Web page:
Well, it helps that this man is a realist. His realism helps him make sense of what has happened. Look, he says, we should not be surprised; God has only done what he warned us about. Remember the Law of Moses. Did not God tell us plainly that if we turned from him, if we persisted in our disobedience, he would send judgment instead of blessing? Did he not warn us that these judgments might include enemy invasion, siege, capture and exile?
Well, that’s what has happened: we worshipped other gods, we ignored God’s teaching, and we have suffered the consequences. In fact, God has kept his word; he has done what he said. He warned of judgment, and judgment is what has come upon us. Is this so difficult for us to grasp? “Why should any who draw breath complain about the punishment of their sins?” (v. 39)
It has been said that, no matter what humans suffer, if they can find some meaning in their suffering, that may make the suffering bearable. We see this in Lamentations 3: the speaker finds meaning in the midst of catastrophe. This is the hand of God, he says, not some inexplicable disaster that came on us out of the blue. Not a very comforting meaning, you may say, but in fact there is comfort here.
The texts in the Law of Moses which warned of capture and exile, texts like Leviticus 26 and Deuteronomy 28, did not leave matters there. Even if you end up in exile, these texts stated, even if it seems that everything is lost, hope still remains. Even in exile you can turn back to God. When you repent, God will restore you, and you will find that the God who sent you into exile can also bring you back to the land.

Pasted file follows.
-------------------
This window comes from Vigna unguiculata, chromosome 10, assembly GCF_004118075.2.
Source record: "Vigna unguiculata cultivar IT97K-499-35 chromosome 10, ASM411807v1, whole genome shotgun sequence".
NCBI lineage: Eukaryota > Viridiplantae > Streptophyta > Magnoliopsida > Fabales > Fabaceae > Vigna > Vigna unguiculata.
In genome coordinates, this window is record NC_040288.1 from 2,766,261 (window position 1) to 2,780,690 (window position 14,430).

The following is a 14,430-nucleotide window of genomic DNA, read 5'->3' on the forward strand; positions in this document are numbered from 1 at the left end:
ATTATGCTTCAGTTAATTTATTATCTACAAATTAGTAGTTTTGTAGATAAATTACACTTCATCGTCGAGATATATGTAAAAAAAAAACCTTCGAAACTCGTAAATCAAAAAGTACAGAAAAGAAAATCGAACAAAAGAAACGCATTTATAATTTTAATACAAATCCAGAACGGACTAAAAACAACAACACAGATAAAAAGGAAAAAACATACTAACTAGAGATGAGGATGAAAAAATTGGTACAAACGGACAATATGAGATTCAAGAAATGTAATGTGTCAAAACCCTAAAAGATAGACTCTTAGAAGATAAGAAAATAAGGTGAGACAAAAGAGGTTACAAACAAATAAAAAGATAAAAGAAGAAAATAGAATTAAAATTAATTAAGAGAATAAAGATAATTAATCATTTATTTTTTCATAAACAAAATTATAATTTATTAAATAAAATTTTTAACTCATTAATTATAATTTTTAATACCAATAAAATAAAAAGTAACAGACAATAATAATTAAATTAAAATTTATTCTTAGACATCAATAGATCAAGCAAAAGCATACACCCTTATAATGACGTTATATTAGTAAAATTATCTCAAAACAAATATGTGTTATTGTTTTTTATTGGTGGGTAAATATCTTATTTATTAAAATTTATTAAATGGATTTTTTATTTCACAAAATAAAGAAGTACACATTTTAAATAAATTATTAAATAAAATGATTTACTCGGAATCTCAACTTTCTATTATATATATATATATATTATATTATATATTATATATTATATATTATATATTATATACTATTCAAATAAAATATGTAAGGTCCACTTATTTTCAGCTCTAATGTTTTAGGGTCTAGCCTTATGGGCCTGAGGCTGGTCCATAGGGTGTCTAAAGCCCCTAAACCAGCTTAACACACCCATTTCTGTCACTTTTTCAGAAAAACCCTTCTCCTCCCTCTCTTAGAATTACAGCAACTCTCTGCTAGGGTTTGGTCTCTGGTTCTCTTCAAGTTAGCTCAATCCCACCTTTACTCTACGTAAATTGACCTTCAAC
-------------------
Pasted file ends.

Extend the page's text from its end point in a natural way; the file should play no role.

The thought of what God has promised seems to be what gives the speaker here his confidence. God always keeps his word, he says: we went into exile according to his word; and if we seek him, he will bring us out of exile and restore us according to his word. “Although he causes grief, he will have compassion, according to the abundance of his steadfast love.” (v. 32)
God’s character has not changed: he takes note of injustice; he sees all the wrongs that our captors have inflicted upon us. These things are known to him. Our place, then, is to seek God. We should “wait quietly for the salvation of the LORD”. For my part, he says, I will trust in God’s faithfulness: “The steadfast love of the LORD never ceases.” “The LORD is my portion, says my soul, therefore I will trust in him.” This was a remarkable thing to say at this low point in Israel’s history.
We can take two points away from these verses:
First, if we find ourselves in a bad place, then understanding why we are there can be a source of hope; it can help us to find hope in the midst of darkness.